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Parkinson's disease symptoms, signs, and complications

Parkinson's disease symptoms, signs, and complications

 Parkinson's disease symptoms, signs, and complications

Parkinson's disease is a degenerative disorder that affects the central nervous system and causes movement disorders. It is a chronic disorder that progresses and persists over the years. Nerve cells (neurons) in the brain die or become disabled. The loss of neurons occurs at the base of the brain (the substantia nigra). Today, I will tell you about the most important symptoms, signs and complications of this disease.

This region must produce dopamine, a chemical messenger that transmits signals between the basal region to the striatum, to allow smooth and purposeful movement. Loss of dopamine causes a range of movement-related problems and chronic encephalitis. Researchers have found a small substance in Lewy bodies in the brain, which is believed to be the cause of Parkinson's disease, and research is ongoing.

Parkinson's disease symptoms and signs.

Symptoms and signs of this disease may vary for different patients. Some people return early symptoms of aging. Sometimes symptoms may begin on one side of the body.

Symptoms usually include:

  • Tremor or shakiness, usually starting in one limb and may occur while at rest.
  • Muscles may become stiff in any part of the body, and may be painful or limit range of motion.
  • Movements may be slowed down (bradykinesia) causing shorter steps, or it may be difficult to get up from a chair. Simple tasks may be more difficult. Some even drag their feet when walking.
  • You may lose spontaneous movements, such as smiling or swinging your arms when walking.
  • Balance and standing may become a problem.
  • Speaking may be softer, or speech could be slurred or hesitant, or speaking in a monotonous tone is a possibility.
  • Typing may become difficult or it may appear much smaller.

Possible complications of diseases.

Parkinson's disease often accompanies many complications, some of which are treatable.

These complications include:

  • Cognitive problems such as dementia and thinking difficulties may occur in the later stages.
  • Depression and emotional problems may occur in the early stages.
  • Difficulty swallowing and slow swallowing, saliva may accumulate in the mouth and cause drooling.
  • Late-stage disease affects the muscles of the mouth, so problems with eating and chewing may occur. This can cause choking or malnutrition.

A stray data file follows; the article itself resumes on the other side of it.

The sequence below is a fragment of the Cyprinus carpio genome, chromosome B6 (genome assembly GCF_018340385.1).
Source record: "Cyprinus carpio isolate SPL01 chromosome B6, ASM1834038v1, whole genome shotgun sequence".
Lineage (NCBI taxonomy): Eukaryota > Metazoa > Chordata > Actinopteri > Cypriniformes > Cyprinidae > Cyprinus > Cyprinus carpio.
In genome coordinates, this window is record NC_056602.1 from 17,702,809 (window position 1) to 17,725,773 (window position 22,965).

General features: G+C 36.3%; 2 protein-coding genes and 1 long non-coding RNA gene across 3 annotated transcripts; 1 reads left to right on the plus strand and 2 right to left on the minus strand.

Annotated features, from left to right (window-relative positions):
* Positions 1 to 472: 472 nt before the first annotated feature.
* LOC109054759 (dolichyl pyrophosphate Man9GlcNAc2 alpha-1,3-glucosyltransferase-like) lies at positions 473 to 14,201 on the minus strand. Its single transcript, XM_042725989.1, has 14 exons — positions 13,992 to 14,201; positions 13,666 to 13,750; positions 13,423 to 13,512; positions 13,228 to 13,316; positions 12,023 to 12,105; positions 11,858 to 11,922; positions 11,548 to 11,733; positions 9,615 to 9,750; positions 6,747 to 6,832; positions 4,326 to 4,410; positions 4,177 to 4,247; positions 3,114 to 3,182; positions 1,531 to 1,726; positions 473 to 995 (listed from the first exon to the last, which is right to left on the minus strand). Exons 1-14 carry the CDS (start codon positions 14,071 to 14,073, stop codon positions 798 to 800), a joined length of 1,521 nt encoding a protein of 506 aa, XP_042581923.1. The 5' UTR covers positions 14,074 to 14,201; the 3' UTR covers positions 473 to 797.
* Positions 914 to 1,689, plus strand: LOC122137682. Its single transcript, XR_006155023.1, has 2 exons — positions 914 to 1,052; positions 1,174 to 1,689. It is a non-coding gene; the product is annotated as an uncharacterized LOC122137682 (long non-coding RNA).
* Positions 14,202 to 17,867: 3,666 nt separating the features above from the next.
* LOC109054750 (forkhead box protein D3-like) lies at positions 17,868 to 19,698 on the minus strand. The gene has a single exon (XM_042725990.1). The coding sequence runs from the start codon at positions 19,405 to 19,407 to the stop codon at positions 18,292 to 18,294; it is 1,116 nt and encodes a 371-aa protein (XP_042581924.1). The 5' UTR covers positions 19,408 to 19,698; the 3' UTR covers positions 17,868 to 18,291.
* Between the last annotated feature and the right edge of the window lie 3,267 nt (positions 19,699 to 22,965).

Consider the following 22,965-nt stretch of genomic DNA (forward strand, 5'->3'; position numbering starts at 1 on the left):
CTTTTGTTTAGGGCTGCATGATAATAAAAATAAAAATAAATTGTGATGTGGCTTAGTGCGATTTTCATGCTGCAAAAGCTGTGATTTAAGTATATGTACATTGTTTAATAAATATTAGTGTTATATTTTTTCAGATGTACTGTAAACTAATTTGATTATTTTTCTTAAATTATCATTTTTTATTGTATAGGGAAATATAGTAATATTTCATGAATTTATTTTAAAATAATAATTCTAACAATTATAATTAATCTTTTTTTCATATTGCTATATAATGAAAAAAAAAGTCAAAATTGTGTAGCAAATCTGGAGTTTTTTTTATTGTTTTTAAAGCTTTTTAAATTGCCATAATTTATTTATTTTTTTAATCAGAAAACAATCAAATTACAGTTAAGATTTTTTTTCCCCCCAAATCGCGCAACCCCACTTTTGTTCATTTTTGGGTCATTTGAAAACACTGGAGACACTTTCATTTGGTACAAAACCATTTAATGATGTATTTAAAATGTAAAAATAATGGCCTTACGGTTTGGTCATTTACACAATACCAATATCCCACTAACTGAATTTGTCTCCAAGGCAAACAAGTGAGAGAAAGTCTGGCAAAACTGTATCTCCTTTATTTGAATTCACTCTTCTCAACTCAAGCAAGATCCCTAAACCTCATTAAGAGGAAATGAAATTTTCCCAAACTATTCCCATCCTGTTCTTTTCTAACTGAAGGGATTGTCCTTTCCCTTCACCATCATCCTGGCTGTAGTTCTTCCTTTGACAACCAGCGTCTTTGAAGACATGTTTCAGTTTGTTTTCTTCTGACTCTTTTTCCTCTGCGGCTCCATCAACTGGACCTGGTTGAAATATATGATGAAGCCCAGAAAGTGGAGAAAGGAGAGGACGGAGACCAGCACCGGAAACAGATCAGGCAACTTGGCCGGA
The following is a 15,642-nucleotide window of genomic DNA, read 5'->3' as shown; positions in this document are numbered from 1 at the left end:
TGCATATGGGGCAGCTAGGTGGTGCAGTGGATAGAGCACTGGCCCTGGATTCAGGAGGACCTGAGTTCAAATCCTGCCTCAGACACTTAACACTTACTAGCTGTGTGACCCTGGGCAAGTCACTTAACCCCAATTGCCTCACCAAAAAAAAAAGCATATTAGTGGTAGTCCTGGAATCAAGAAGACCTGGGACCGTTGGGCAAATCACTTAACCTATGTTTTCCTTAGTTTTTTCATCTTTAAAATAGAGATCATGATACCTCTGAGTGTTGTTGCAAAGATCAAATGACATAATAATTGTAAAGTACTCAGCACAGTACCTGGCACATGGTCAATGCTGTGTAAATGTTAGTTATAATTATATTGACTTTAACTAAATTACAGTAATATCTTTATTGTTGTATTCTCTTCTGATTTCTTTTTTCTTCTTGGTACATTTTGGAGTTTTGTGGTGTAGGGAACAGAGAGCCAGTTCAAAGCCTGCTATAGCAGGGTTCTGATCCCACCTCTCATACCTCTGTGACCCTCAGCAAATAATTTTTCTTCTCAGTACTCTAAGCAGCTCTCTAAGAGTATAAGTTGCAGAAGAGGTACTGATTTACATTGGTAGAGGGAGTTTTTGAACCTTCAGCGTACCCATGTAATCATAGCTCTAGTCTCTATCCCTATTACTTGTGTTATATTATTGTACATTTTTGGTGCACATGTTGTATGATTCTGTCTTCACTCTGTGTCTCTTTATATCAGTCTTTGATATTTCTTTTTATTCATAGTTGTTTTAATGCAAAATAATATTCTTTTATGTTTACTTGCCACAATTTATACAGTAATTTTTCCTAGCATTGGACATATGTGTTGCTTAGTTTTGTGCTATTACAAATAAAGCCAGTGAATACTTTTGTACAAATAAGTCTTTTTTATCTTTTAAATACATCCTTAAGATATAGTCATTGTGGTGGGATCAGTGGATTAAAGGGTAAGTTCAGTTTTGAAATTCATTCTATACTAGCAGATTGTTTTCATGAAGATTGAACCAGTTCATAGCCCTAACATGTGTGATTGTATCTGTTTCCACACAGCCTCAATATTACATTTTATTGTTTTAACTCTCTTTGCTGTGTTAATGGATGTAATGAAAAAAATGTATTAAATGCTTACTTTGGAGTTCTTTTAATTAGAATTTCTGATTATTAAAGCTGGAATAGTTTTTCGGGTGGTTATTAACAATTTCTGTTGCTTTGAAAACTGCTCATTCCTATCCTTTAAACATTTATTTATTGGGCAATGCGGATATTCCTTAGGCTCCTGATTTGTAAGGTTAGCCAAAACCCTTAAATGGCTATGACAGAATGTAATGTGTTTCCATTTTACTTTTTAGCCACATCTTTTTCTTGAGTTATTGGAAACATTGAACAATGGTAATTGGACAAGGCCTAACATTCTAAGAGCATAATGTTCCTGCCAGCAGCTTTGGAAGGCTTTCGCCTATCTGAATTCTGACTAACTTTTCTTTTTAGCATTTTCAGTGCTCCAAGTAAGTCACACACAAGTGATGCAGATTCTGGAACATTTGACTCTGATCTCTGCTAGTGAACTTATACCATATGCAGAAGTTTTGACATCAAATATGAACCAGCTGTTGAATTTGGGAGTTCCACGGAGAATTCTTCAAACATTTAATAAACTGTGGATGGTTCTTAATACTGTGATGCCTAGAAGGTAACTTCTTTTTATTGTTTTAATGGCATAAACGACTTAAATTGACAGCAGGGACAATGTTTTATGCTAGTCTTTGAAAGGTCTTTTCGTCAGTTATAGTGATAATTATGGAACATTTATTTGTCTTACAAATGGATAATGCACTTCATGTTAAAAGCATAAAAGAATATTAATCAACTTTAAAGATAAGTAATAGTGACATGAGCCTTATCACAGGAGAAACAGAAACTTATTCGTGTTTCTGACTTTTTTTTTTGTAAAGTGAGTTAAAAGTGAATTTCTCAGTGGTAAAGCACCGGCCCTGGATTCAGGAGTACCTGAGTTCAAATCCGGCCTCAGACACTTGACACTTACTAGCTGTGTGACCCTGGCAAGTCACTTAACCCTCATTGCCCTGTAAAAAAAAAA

• Sleep disturbances, such as insomnia, waking up too early or falling asleep during the day may occur.
  • Bladder problems include difficulty urinating or the inability to control urine.
  • Constipation can be a problem due to a slow digestive system.
  • Other potential problems include low blood pressure upon standing, impaired smell, fatigue, pain, and impotence.


Doctors may order an MRI, CT scan, ultrasound, or positron emission tomography (PET) scan of the brain to rule out other neurological diseases as they can only diagnose a patient by their symptoms, and Parkinson's disease is difficult to diagnose.

The most effective drug at this time is Carbidopa-levodopa as it is converted into dopamine in the body. It is usually very useful, but after several years it does not become as effective. carbidopa and levodopa are combined to reduce nausea. High doses can also lead to involuntary movements (dyskinesia). Duopa is a brand name for this drug, and it can also be given through a feeding tube that is surgically placed to deliver the drug to the small intestine for more advanced disease.

There are dopamine agonists that mimic the effects of dopamine in the brain and they are not effective, but they last longer. These include Mirapex, Requip, Neupro (in patch form) and in a syringe called Apokyn.

Other medications include:

  • MAO B inhibitors are sometimes used to help prevent the breakdown of dopamine in the brain.
  • Catechol O-methyltransferase (COMT) inhibitors are prescribed to prolong the effect of levodopa treatment.
  • Anticholinergics are prescribed to help control the tremor.
  • Amantadine is used for the short-term relief of patients in an early stage of the disease.
  • Surgery can be performed on patients with advanced Parkinson's disease. An adjustable generator is implanted in the chest just below the collar bone, and electrodes are attached to a specific area of ​​the brain. Electrical impulses are sent to the brain to reduce symptoms.

Statistics for Parkinson's disease.

Parkinson's disease is increasing in number, affecting about 60,000 people in the United States, 145,000 in England and 10 million worldwide. It is the second most common neurodegenerative disease. There is no blood test or other tests for a diagnosis.

That's it for today. If you feel there is something useful, please share this with your loved ones, and don't forget to reveal your thoughts in the comment box. Or if you have any great ideas or any questions, don't forget to share them by commenting. Until then, be happy, keep smiling, keep asking questions, and please keep reading my articles. See you in the next article.